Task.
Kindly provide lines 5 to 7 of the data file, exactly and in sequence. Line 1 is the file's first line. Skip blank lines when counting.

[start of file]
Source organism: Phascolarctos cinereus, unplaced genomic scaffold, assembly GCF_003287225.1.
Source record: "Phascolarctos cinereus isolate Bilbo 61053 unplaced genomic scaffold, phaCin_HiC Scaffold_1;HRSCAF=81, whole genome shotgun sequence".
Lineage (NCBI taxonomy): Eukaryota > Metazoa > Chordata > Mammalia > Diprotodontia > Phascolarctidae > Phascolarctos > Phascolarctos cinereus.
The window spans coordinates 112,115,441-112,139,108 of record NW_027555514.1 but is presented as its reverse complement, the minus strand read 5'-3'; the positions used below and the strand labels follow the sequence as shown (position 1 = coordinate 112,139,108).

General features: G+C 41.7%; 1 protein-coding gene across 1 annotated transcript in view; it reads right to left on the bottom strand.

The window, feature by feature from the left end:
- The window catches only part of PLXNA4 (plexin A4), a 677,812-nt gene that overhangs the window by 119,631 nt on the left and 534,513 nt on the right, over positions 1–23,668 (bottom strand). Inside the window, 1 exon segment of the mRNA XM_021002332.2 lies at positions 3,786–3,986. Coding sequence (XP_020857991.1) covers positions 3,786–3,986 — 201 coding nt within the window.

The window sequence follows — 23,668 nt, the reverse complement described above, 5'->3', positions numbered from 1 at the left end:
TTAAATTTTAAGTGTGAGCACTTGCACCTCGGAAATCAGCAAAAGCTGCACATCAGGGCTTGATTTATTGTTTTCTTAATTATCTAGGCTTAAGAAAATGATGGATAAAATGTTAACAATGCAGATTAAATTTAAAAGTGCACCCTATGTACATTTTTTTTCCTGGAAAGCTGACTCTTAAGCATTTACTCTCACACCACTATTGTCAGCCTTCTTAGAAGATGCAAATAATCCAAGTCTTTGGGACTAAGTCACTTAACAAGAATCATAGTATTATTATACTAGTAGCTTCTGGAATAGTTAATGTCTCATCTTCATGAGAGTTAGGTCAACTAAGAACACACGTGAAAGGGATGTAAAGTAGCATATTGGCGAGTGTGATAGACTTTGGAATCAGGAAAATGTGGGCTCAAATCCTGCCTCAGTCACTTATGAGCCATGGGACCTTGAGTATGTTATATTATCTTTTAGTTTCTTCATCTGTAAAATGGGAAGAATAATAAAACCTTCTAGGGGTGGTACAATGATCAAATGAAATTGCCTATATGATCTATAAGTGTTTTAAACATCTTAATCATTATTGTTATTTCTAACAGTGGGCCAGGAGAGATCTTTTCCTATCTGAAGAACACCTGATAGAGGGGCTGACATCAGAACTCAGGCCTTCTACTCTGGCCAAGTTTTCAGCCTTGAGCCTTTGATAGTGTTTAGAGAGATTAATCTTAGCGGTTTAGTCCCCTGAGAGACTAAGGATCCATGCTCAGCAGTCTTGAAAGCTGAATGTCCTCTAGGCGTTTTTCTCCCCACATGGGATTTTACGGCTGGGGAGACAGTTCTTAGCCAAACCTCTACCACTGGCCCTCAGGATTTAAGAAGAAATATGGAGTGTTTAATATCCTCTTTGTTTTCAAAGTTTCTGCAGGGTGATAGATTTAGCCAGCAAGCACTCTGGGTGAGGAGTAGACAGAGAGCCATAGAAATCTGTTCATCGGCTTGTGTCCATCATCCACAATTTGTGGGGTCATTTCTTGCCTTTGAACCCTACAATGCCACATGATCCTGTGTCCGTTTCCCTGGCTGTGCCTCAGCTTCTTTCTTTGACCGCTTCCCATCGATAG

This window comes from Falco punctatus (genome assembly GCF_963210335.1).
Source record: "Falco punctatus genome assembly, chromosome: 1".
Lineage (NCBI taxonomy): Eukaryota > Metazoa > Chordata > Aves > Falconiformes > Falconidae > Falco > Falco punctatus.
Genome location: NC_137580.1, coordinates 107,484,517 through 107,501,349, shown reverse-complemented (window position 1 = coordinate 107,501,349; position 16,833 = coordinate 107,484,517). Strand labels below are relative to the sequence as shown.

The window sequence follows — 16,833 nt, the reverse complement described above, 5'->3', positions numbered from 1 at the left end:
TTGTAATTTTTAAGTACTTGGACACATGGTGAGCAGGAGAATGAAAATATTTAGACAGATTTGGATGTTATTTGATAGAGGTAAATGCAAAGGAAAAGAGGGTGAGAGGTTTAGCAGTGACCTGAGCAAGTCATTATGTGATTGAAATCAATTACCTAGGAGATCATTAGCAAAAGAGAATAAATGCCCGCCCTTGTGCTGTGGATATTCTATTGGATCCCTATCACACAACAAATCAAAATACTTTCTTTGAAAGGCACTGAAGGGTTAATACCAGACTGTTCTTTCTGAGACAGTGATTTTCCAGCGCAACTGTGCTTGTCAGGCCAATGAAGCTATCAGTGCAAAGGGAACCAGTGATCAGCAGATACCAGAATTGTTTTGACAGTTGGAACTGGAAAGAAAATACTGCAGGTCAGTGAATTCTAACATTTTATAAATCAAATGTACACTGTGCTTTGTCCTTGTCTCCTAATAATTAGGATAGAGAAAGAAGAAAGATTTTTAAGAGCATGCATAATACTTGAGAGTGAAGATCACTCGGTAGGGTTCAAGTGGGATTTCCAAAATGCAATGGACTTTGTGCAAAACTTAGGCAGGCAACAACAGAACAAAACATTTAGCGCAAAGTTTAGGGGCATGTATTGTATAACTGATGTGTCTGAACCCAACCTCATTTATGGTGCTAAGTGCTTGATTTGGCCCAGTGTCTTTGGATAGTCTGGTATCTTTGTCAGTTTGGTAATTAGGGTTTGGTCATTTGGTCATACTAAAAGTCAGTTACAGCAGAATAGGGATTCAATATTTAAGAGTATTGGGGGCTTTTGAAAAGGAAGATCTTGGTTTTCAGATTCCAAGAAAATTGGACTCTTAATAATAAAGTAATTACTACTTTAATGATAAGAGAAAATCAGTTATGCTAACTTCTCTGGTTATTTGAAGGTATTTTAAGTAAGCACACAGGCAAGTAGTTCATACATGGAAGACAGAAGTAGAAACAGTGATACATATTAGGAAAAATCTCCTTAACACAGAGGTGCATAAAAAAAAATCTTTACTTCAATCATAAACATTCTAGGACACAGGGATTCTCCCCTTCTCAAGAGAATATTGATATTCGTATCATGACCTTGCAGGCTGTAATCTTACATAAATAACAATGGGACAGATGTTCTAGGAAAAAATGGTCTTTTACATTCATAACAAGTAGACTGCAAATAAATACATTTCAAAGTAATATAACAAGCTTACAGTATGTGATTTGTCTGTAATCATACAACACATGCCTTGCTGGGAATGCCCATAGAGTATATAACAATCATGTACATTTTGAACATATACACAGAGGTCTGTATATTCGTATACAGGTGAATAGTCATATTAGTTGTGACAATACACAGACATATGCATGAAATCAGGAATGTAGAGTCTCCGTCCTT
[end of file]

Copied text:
General features: G+C 41.7%; 1 protein-coding gene across 1 annotated transcript in view; it reads right to left on the bottom strand.

The window, feature by feature from the left end:
- The window catches only part of PLXNA4 (plexin A4), a 677,812-nt gene that overhangs the window by 119,631 nt on the left and 534,513 nt on the right, over positions 1–23,668 (bottom strand). Inside the window, 1 exon segment of the mRNA XM_021002332.2 lies at positions 3,786–3,986. Coding sequence (XP_020857991.1) covers positions 3,786–3,986 — 201 coding nt within the window.